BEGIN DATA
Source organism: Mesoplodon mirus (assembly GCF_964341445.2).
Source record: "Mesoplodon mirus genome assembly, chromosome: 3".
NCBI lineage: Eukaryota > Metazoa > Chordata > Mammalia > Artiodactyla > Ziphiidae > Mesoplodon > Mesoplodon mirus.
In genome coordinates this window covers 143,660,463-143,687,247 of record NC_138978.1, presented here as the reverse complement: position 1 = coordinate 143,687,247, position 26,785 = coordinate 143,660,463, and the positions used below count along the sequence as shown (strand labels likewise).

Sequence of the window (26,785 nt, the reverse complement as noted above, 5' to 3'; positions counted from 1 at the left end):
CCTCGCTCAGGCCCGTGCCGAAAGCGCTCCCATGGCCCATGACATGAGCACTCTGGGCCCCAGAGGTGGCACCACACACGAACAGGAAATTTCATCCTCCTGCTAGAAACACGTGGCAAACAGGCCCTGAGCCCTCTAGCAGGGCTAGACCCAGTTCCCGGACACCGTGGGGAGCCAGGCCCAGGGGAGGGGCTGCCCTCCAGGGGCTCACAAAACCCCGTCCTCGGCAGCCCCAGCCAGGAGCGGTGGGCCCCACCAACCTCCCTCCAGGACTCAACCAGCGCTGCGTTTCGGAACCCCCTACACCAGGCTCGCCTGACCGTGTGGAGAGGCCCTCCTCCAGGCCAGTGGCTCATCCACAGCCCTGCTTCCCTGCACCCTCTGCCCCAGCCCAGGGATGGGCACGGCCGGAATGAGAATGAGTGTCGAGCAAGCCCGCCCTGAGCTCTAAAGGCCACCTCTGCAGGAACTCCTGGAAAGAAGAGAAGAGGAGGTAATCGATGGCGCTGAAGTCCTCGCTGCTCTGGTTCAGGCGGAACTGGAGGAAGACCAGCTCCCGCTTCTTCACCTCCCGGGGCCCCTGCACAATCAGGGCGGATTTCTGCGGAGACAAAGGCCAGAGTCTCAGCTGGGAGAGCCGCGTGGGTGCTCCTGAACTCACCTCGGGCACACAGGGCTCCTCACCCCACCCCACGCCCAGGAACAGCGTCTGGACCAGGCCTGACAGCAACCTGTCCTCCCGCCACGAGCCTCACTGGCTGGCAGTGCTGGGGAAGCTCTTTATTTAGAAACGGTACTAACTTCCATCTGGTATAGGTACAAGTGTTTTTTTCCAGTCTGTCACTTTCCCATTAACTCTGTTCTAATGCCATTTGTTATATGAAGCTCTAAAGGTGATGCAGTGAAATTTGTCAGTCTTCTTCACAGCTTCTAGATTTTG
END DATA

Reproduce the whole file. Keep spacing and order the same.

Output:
Source organism: Mesoplodon mirus (assembly GCF_964341445.2).
Source record: "Mesoplodon mirus genome assembly, chromosome: 3".
NCBI lineage: Eukaryota > Metazoa > Chordata > Mammalia > Artiodactyla > Ziphiidae > Mesoplodon > Mesoplodon mirus.
In genome coordinates this window covers 143,660,463-143,687,247 of record NC_138978.1, presented here as the reverse complement: position 1 = coordinate 143,687,247, position 26,785 = coordinate 143,660,463, and the positions used below count along the sequence as shown (strand labels likewise).

Sequence of the window (26,785 nt, the reverse complement as noted above, 5' to 3'; positions counted from 1 at the left end):
CCTCGCTCAGGCCCGTGCCGAAAGCGCTCCCATGGCCCATGACATGAGCACTCTGGGCCCCAGAGGTGGCACCACACACGAACAGGAAATTTCATCCTCCTGCTAGAAACACGTGGCAAACAGGCCCTGAGCCCTCTAGCAGGGCTAGACCCAGTTCCCGGACACCGTGGGGAGCCAGGCCCAGGGGAGGGGCTGCCCTCCAGGGGCTCACAAAACCCCGTCCTCGGCAGCCCCAGCCAGGAGCGGTGGGCCCCACCAACCTCCCTCCAGGACTCAACCAGCGCTGCGTTTCGGAACCCCCTACACCAGGCTCGCCTGACCGTGTGGAGAGGCCCTCCTCCAGGCCAGTGGCTCATCCACAGCCCTGCTTCCCTGCACCCTCTGCCCCAGCCCAGGGATGGGCACGGCCGGAATGAGAATGAGTGTCGAGCAAGCCCGCCCTGAGCTCTAAAGGCCACCTCTGCAGGAACTCCTGGAAAGAAGAGAAGAGGAGGTAATCGATGGCGCTGAAGTCCTCGCTGCTCTGGTTCAGGCGGAACTGGAGGAAGACCAGCTCCCGCTTCTTCACCTCCCGGGGCCCCTGCACAATCAGGGCGGATTTCTGCGGAGACAAAGGCCAGAGTCTCAGCTGGGAGAGCCGCGTGGGTGCTCCTGAACTCACCTCGGGCACACAGGGCTCCTCACCCCACCCCACGCCCAGGAACAGCGTCTGGACCAGGCCTGACAGCAACCTGTCCTCCCGCCACGAGCCTCACTGGCTGGCAGTGCTGGGGAAGCTCTTTATTTAGAAACGGTACTAACTTCCATCTGGTATAGGTACAAGTGTTTTTTTCCAGTCTGTCACTTTCCCATTAACTCTGTTCTAATGCCATTTGTTATATGAAGCTCTAAAGGTGATGCAGTGAAATTTGTCAGTCTTCTTCACAGCTTCTAGATTTTG